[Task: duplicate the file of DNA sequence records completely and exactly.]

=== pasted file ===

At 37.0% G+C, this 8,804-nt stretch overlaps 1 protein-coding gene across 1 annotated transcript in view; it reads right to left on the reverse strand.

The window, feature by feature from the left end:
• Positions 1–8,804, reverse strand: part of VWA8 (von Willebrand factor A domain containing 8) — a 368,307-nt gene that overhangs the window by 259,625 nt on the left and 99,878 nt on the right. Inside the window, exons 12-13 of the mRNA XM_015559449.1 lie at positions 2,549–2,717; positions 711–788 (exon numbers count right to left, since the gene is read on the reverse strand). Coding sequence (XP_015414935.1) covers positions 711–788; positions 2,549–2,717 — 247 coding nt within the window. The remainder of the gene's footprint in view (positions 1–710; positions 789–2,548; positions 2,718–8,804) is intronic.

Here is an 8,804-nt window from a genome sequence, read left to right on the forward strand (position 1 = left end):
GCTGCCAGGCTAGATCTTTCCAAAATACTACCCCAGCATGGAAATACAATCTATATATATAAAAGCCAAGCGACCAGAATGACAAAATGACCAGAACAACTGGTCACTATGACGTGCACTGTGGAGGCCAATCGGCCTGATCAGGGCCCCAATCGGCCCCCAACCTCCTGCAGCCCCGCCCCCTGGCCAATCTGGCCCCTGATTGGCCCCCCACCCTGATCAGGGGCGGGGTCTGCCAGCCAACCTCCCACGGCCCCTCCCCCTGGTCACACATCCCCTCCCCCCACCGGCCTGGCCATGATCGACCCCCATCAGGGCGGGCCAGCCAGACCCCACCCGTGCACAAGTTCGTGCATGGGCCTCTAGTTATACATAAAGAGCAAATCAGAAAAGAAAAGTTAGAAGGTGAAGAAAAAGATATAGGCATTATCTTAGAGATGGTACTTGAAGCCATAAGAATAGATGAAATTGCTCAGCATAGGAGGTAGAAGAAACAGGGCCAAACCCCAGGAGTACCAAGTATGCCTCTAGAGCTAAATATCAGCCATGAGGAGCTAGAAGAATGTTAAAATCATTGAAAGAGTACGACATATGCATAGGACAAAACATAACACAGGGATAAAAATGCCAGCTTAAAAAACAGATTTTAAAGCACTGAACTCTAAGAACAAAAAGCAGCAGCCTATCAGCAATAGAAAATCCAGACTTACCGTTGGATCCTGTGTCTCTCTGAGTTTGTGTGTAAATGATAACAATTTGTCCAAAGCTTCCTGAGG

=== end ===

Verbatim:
At 37.0% G+C, this 8,804-nt stretch overlaps 1 protein-coding gene across 1 annotated transcript in view; it reads right to left on the reverse strand.

The window, feature by feature from the left end:
• Positions 1–8,804, reverse strand: part of VWA8 (von Willebrand factor A domain containing 8) — a 368,307-nt gene that overhangs the window by 259,625 nt on the left and 99,878 nt on the right. Inside the window, exons 12-13 of the mRNA XM_015559449.1 lie at positions 2,549–2,717; positions 711–788 (exon numbers count right to left, since the gene is read on the reverse strand). Coding sequence (XP_015414935.1) covers positions 711–788; positions 2,549–2,717 — 247 coding nt within the window. The remainder of the gene's footprint in view (positions 1–710; positions 789–2,548; positions 2,718–8,804) is intronic.

Here is an 8,804-nt window from a genome sequence, read left to right on the forward strand (position 1 = left end):
GCTGCCAGGCTAGATCTTTCCAAAATACTACCCCAGCATGGAAATACAATCTATATATATAAAAGCCAAGCGACCAGAATGACAAAATGACCAGAACAACTGGTCACTATGACGTGCACTGTGGAGGCCAATCGGCCTGATCAGGGCCCCAATCGGCCCCCAACCTCCTGCAGCCCCGCCCCCTGGCCAATCTGGCCCCTGATTGGCCCCCCACCCTGATCAGGGGCGGGGTCTGCCAGCCAACCTCCCACGGCCCCTCCCCCTGGTCACACATCCCCTCCCCCCACCGGCCTGGCCATGATCGACCCCCATCAGGGCGGGCCAGCCAGACCCCACCCGTGCACAAGTTCGTGCATGGGCCTCTAGTTATACATAAAGAGCAAATCAGAAAAGAAAAGTTAGAAGGTGAAGAAAAAGATATAGGCATTATCTTAGAGATGGTACTTGAAGCCATAAGAATAGATGAAATTGCTCAGCATAGGAGGTAGAAGAAACAGGGCCAAACCCCAGGAGTACCAAGTATGCCTCTAGAGCTAAATATCAGCCATGAGGAGCTAGAAGAATGTTAAAATCATTGAAAGAGTACGACATATGCATAGGACAAAACATAACACAGGGATAAAAATGCCAGCTTAAAAAACAGATTTTAAAGCACTGAACTCTAAGAACAAAAAGCAGCAGCCTATCAGCAATAGAAAATCCAGACTTACCGTTGGATCCTGTGTCTCTCTGAGTTTGTGTGTAAATGATAACAATTTGTCCAAAGCTTCCTGAGG